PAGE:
• Car title loans: Promising fast cash without a credit check or proof of employment, title loans require you to turn over your car title to the lender—effectively giving them ownership of your vehicle until you pay back the loan. You can keep using the car, but if you don't make payments, the lender can seize and sell it. These loans can have dire consequences for borrowers who require a car for work, taking kids to school and other basic needs.

How to Get Out of Debt

If you're feeling overwhelmed with bad debt, or debt that once seemed good has become burdensome because your circumstances have changed, here are some guidelines for taking back control:

1. Target High-Cost Debt

When identifying debts to pay off first, look at those that are costing you the most each month. Often, these will be credit card accounts with the highest interest rates, but a high balance on an account with a lower rate could be a greater financial drain.

Look at the finance charges on each monthly statement and target the accounts with the biggest bite each month. Avoid making new charges and work at steadily reducing those balances. Opting for the debt avalanche or debt snowball payoff method can help you systematically tackle your debt.

2. Explore Debt Consolidation

If you're becoming overwhelmed by rising interest rates on large credit card balances, a debt consolidation strategy that lets you pay them off with funds you borrow at a lower interest rate could help you regain control of your finances. The most common forms of debt consolidation are debt consolidation loans and 0% introductory APR balance transfer credit cards, which both typically require good credit. Take care, however, to avoid running up high card balances again or taking out more loans once you've done so.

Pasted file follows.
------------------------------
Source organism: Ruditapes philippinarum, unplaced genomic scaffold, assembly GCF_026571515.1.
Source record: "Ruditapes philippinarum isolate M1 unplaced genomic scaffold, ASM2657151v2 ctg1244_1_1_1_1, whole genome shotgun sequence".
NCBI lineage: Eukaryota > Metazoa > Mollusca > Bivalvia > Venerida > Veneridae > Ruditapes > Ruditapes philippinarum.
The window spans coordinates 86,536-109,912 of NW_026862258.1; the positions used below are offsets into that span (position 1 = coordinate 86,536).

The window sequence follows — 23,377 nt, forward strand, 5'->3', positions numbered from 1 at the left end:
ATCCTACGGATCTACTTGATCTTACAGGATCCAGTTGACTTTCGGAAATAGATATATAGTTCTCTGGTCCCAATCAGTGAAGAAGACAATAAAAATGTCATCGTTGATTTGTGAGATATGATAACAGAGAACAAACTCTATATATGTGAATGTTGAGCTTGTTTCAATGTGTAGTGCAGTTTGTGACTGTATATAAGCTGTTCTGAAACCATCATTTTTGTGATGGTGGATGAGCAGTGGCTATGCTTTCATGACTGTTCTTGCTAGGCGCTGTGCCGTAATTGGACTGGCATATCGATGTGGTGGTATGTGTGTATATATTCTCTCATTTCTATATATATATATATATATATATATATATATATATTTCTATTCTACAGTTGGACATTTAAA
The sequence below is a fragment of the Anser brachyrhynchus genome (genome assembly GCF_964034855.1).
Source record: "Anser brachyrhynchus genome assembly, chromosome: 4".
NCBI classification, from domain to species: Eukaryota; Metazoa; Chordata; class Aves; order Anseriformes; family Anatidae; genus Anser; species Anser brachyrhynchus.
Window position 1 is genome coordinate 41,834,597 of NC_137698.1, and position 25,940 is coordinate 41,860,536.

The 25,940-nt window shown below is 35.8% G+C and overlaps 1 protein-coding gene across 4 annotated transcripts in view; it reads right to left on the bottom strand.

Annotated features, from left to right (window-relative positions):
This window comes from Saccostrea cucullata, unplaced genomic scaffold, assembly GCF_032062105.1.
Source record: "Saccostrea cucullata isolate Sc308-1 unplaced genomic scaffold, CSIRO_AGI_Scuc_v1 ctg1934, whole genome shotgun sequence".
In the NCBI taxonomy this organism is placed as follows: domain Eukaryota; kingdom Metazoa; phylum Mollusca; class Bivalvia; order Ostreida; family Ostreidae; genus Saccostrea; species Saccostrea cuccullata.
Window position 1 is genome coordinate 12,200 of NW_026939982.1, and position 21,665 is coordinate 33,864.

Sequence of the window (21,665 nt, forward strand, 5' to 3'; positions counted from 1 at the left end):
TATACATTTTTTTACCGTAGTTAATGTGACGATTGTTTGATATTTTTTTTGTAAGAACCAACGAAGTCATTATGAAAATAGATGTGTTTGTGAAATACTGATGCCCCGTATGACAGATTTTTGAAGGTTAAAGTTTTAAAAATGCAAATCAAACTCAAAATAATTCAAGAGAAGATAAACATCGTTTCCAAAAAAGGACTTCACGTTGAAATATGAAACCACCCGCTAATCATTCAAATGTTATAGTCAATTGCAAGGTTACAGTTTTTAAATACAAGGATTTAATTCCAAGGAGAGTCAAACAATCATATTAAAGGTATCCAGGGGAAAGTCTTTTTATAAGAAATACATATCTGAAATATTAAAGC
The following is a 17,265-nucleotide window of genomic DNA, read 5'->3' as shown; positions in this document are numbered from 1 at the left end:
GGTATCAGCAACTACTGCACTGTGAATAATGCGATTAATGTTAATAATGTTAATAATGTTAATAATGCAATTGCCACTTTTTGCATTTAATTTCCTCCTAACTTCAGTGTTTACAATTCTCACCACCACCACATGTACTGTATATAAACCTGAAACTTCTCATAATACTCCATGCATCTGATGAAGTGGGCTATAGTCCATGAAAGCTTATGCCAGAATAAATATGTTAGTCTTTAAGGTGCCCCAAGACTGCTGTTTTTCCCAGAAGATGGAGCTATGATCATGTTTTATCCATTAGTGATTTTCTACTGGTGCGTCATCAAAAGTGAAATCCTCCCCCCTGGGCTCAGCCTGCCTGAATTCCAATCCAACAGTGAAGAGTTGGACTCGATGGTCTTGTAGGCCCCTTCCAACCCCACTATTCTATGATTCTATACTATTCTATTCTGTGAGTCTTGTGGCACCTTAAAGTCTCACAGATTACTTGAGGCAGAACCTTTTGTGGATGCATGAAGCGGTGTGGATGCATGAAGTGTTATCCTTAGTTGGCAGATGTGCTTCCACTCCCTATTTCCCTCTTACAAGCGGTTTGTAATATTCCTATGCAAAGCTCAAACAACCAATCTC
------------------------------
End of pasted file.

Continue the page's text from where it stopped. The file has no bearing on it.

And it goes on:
3. Consider Credit Counseling

Working with a certified nonprofit credit counselor (not a for-profit "credit repair" company) can help you identify the best way to get your debt under control. Credit counselors can advise on budgeting and debt management strategies and even set up a debt management plan where they negotiate with creditors on your behalf to help save you money and buy you time to pay off your debts.

4. Prioritize Essentials

A debt crisis can demand tough decisions, and may ultimately require changes in your living situation, transportation options and other lifestyle choices.

If, as you consider these options, you're forced to choose which debts to pay, focus on maintaining mortgage or rent payments to prevent housing insecurity. Try to keep up any auto loan payments if you rely on a car to get you to work—even as you consider finding less costly alternatives.

If you must limit your debt payments, try to make minimum payments on credit cards. And if you're unable to make some payments at all, reach out to your creditors proactively and explain your situation. You may be able to arrange temporary payment forbearance or restructure your loan terms.

5. Face Hard Decisions

If circumstances make it impossible for you to get out from under debt, you may need to consider last-resort options. Debt settlement, which lets you settle with creditors for less than you owe will hurt your credit scores for a time, and bankruptcy—which can free you from many debts altogether—will hurt your credit even more. While these drastic measures are hard to face, they can relieve you from the worry of overwhelming debt, and eventually you and your credit can recover and move on.

Best Bets for Good Debt

Anytime you take on debt, it's important to do your homework and think through best- and worst-case scenarios for repaying your obligations. If you keep your eyes open and maintain a solid repayment plan, credit can help improve your life and all your debts can be good ones. If you find yourself falling behind and debt consolidation looks like a good option for you, consider Experian's free CreditMatch™ tool for finding a loan that meets your needs.